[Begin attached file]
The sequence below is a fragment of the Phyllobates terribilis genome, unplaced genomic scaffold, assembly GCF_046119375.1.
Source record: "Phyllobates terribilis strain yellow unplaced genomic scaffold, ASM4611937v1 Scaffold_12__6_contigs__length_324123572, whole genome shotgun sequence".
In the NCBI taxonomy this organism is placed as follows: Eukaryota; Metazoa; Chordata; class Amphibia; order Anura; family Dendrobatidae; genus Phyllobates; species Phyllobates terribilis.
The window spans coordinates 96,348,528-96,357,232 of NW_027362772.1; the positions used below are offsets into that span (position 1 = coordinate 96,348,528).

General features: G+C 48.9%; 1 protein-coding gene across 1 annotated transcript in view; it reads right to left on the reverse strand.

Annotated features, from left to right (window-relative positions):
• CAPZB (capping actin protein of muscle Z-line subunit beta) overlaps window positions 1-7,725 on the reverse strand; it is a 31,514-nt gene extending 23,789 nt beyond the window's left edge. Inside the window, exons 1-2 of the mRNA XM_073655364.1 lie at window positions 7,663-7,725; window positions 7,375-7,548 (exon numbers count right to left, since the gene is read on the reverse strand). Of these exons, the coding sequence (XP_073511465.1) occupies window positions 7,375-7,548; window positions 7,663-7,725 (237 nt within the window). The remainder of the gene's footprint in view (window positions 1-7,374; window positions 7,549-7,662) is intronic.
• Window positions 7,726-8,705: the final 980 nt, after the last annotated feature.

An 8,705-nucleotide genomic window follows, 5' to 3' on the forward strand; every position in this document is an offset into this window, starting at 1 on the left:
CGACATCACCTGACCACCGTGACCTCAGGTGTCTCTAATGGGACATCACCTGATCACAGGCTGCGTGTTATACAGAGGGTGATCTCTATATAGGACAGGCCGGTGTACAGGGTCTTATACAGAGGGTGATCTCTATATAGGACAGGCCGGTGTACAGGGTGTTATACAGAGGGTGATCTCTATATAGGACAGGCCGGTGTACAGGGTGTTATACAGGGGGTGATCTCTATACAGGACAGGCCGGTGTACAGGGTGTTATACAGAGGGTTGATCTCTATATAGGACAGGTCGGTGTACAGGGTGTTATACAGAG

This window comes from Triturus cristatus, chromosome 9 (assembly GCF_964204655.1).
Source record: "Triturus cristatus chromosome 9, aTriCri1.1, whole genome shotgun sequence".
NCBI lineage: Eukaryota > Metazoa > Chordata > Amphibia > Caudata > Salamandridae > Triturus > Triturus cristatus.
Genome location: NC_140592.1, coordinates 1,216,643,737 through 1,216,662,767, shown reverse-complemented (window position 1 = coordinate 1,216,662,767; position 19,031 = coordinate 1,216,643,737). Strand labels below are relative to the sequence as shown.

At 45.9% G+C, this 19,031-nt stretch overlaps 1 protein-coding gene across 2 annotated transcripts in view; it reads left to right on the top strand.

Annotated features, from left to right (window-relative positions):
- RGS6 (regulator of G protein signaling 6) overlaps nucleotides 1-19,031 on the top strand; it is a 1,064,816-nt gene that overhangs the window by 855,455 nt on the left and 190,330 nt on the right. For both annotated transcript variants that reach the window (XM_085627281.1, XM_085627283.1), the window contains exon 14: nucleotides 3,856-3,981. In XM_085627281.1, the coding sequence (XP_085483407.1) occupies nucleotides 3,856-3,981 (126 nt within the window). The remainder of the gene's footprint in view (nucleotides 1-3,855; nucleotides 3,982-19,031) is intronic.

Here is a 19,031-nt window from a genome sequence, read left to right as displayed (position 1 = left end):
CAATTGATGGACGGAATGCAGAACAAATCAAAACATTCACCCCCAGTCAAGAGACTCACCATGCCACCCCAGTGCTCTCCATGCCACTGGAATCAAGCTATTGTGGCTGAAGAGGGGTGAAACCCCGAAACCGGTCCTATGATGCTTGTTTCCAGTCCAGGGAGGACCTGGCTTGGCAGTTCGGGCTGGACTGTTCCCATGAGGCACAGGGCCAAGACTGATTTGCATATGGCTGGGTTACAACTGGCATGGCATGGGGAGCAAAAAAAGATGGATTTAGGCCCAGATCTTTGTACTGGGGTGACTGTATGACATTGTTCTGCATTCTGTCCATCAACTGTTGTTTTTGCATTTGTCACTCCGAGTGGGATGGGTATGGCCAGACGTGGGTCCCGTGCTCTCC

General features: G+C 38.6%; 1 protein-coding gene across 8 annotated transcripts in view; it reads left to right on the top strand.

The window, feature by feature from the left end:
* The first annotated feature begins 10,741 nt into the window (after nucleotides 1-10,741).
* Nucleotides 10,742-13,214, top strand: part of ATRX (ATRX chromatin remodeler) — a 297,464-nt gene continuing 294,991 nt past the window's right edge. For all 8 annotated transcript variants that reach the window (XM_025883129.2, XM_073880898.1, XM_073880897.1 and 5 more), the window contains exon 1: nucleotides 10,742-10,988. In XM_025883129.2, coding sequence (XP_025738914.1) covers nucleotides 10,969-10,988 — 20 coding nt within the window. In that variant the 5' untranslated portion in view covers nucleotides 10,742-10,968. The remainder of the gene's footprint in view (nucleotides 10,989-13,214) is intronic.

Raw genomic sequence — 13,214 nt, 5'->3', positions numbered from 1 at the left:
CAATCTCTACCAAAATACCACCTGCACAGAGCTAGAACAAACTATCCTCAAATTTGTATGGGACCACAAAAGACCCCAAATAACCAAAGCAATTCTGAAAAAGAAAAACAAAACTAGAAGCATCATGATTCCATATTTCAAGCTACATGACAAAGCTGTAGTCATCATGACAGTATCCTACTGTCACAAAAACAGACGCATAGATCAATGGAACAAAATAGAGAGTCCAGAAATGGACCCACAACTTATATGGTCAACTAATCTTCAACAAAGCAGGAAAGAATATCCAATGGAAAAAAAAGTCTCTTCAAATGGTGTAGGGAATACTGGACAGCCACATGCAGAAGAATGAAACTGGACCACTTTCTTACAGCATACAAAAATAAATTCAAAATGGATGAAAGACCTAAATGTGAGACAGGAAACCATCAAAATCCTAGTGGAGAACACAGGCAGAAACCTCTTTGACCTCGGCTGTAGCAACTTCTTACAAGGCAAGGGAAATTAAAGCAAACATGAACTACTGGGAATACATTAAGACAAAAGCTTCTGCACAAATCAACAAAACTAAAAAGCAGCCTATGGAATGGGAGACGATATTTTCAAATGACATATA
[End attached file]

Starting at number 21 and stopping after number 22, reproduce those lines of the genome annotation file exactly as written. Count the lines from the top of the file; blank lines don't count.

The window, feature by feature from the left end:
* The first annotated feature begins 10,741 nt into the window (after nucleotides 1-10,741).